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15.2. Back Ends for GVFS

There is a number of back ends in GVFS, which provide access to a specific type of resource. The following is a list of available GVFS back ends and their specifications:

Table 15.1. Available Back Ends

Back endDescription
afcSimilar to MTP (Media Transfer Protocol), exposes files on your Apple iDevice (connected through USB).
afpApple Filing Protocol (AFP) client to access file services of Mac operation system X and original Mac operation system.
archiveHandles various archiving files (ZIP, TAR) in read-only way.
burnA virtual back end used by burning applications as a temporary storage for new CD/DVD/BD medium contents.
cddaExposes Audio CD through separate Waveform Audio File Format (WAV) files.
computerVirtual back end consolidating active mounts and physical volumes. Acts similarly to a signpost. Previously used by Nautilus for its Computer view.
dav, davsWebDAV client, including secure variant. Authentication is possible only during mount, does not support later re-authentication on per-folder basis.
dns-sdDNS Service Discovery – Avahi client, used during network browsing, forms persistent URIs to discovered services.
ftpA fully featured FTP (File Transfer Protocol) client, without FTPS support for the time being. Supports passive transfers by default.
gphoto2A Picture Transfer Protocol (PTP) client to access your camera attached by USB or FireWire.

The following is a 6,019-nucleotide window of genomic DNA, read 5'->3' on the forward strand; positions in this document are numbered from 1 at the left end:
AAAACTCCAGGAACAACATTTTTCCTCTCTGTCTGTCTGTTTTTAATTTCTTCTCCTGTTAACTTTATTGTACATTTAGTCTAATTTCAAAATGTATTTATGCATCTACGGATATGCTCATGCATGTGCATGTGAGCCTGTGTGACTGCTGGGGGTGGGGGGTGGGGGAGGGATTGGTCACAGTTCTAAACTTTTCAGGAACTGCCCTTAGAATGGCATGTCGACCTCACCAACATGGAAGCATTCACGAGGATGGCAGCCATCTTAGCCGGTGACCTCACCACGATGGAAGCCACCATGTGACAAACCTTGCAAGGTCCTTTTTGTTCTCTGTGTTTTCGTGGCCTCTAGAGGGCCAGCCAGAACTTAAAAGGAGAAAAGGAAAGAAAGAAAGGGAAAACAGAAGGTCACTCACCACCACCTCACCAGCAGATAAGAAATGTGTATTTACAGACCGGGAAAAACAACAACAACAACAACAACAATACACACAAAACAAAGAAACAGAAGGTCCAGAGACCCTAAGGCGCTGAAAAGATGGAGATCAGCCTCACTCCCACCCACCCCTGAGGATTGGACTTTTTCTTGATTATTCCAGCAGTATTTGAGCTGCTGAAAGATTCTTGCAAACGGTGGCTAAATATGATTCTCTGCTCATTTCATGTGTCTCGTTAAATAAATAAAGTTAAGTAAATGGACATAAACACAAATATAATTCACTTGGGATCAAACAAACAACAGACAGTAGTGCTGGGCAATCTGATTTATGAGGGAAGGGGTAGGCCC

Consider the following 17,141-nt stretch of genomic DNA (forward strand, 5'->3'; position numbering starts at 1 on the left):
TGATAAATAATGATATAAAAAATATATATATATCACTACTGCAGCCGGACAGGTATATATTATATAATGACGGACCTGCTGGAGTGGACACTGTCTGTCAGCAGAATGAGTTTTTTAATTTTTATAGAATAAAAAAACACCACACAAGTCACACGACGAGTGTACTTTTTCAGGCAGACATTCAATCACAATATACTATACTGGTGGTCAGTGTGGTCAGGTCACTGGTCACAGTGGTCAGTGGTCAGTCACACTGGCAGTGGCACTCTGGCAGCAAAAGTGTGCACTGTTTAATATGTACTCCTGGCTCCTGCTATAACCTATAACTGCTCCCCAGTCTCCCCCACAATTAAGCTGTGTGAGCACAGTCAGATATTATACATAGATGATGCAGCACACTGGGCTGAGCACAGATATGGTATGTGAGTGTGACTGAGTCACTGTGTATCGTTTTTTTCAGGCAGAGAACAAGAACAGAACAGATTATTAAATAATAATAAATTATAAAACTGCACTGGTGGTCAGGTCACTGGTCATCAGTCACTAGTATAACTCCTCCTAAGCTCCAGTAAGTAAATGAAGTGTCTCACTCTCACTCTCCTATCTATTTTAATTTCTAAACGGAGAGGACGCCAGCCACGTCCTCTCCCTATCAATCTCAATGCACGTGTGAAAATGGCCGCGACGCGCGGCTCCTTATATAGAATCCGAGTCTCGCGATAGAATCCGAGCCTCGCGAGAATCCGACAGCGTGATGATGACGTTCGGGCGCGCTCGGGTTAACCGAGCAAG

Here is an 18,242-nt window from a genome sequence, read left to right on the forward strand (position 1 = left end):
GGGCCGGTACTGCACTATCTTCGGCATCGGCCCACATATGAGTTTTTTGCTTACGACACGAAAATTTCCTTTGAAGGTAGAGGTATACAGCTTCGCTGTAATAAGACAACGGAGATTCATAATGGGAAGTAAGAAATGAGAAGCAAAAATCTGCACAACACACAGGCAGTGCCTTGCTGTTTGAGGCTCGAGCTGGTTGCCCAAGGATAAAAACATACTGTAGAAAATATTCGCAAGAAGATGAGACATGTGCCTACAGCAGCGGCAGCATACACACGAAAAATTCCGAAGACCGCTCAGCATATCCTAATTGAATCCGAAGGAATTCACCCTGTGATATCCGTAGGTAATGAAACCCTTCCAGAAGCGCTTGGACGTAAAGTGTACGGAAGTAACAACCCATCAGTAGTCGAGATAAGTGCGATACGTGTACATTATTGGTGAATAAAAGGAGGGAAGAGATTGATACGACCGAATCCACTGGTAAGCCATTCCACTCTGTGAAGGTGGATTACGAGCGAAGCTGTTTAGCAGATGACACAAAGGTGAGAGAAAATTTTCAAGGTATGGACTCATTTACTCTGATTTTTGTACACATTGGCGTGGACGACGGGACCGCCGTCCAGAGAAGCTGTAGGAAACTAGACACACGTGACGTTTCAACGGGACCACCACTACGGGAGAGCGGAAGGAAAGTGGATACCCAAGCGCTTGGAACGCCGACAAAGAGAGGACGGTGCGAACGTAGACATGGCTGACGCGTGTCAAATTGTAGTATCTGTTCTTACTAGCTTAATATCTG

httpHandles all HTTP requests; useful for easy downloading files from web in client applications.
locatestSimple testing back end proxying file:/// URI.; with error injection support.
mtpMedia Transfer Protocol back end for accessing media player and smart phones memory.
networkFor browsing the network, showing nearby Avahi and Samba servers.
obexftpA Bluetooth client.
recentA back end used in GtkFileChooser to list recent files used by GNOME applications.
sftpA fully-featured SFTP (SSH File Transfer Protocol) client.
smbAccess Samba and Windows shares.
trashA trash back end which allows to restore deleted files.


Some back ends are packaged separately and not installed by default. For installing additional back ends, use the yum package manager.
To use services of a back end, an URI string must be formed. This string is a basic identifier used in GVFS, which carries all necessary information needed for unique identification, such as type of service (back end ID), absolute path and user name if needed. You can see this information in the Nautilus address bar and GTK+ open or save file dialogs.
The example below is a very basic form of the URI string and points to a root directory (/) of the FTP (File Transfer Protocol) server running at domain:

Example 15.1. URI String Pointing to the Root Directory
The following example points to a text file in a specified path using authentication:

Example 15.2. URI String Pointing to a Text File